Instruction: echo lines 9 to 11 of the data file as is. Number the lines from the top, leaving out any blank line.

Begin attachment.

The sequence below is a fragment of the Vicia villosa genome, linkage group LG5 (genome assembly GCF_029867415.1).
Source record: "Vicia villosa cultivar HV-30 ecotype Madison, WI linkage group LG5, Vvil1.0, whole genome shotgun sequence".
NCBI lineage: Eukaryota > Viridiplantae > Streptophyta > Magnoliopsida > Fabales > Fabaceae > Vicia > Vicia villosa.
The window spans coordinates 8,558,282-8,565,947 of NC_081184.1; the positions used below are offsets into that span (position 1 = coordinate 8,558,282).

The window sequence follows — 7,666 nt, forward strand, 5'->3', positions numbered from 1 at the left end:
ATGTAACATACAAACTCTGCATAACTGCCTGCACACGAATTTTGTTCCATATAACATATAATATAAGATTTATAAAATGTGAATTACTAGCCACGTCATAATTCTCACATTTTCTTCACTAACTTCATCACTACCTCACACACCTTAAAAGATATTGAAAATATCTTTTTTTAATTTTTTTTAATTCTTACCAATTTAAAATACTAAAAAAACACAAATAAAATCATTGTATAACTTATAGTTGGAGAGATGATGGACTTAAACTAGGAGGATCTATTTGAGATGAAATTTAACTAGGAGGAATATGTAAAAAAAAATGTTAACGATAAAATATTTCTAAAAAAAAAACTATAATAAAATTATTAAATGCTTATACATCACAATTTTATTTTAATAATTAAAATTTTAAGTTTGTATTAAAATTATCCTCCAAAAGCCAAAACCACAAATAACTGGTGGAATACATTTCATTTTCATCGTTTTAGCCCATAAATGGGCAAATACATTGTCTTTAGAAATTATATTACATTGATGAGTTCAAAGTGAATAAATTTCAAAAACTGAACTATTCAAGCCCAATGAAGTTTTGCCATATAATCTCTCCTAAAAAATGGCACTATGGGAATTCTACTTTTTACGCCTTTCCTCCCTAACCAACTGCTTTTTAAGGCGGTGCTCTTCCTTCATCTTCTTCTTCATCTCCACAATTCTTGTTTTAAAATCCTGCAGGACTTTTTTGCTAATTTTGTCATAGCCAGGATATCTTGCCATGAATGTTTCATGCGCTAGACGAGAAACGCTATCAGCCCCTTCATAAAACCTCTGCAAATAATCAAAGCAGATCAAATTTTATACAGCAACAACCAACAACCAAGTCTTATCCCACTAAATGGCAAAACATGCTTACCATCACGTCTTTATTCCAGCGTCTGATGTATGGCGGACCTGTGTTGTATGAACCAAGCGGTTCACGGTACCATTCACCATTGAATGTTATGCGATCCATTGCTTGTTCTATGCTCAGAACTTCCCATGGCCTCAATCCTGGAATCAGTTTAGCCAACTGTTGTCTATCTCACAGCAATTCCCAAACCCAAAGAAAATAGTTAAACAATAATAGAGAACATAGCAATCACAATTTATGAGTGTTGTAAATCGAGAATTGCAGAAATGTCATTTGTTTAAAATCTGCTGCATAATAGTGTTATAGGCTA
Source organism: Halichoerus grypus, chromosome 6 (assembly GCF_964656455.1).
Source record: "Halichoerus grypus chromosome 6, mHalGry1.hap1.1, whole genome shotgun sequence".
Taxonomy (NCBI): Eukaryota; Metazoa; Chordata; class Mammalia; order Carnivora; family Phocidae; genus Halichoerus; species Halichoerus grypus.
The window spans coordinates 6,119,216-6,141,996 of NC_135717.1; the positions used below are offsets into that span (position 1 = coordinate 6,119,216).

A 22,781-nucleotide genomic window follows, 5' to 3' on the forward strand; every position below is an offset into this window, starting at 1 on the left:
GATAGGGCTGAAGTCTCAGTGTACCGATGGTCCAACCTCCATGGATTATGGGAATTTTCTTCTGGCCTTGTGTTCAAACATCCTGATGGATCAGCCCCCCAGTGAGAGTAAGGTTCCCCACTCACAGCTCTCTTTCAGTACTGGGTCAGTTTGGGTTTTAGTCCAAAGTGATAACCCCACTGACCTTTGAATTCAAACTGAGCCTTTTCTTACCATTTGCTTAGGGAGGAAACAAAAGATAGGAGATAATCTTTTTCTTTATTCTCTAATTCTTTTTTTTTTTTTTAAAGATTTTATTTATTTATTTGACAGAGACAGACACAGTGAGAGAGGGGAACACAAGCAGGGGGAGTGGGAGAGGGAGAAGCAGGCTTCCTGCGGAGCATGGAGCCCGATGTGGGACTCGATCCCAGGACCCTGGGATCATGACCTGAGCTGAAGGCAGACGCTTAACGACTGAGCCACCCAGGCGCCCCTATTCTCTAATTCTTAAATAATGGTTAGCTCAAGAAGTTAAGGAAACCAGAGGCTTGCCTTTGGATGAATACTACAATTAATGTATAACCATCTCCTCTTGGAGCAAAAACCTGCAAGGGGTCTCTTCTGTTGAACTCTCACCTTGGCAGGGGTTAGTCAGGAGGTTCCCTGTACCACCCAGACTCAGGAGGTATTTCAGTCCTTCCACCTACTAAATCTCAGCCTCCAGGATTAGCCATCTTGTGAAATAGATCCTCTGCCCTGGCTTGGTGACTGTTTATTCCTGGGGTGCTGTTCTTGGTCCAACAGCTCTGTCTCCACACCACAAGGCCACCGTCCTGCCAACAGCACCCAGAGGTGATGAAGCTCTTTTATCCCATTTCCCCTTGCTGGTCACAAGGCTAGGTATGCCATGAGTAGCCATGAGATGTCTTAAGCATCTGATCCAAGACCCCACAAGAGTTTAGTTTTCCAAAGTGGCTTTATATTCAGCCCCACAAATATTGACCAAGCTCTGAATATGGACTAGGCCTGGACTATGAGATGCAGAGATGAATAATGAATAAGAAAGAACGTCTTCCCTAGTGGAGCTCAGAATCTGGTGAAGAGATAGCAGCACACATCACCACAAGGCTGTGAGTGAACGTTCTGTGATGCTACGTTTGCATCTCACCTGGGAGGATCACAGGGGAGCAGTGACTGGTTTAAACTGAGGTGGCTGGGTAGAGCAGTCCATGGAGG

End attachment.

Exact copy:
Taxonomy (NCBI): Eukaryota; Metazoa; Chordata; class Mammalia; order Carnivora; family Phocidae; genus Halichoerus; species Halichoerus grypus.
The window spans coordinates 6,119,216-6,141,996 of NC_135717.1; the positions used below are offsets into that span (position 1 = coordinate 6,119,216).

A 22,781-nucleotide genomic window follows, 5' to 3' on the forward strand; every position below is an offset into this window, starting at 1 on the left: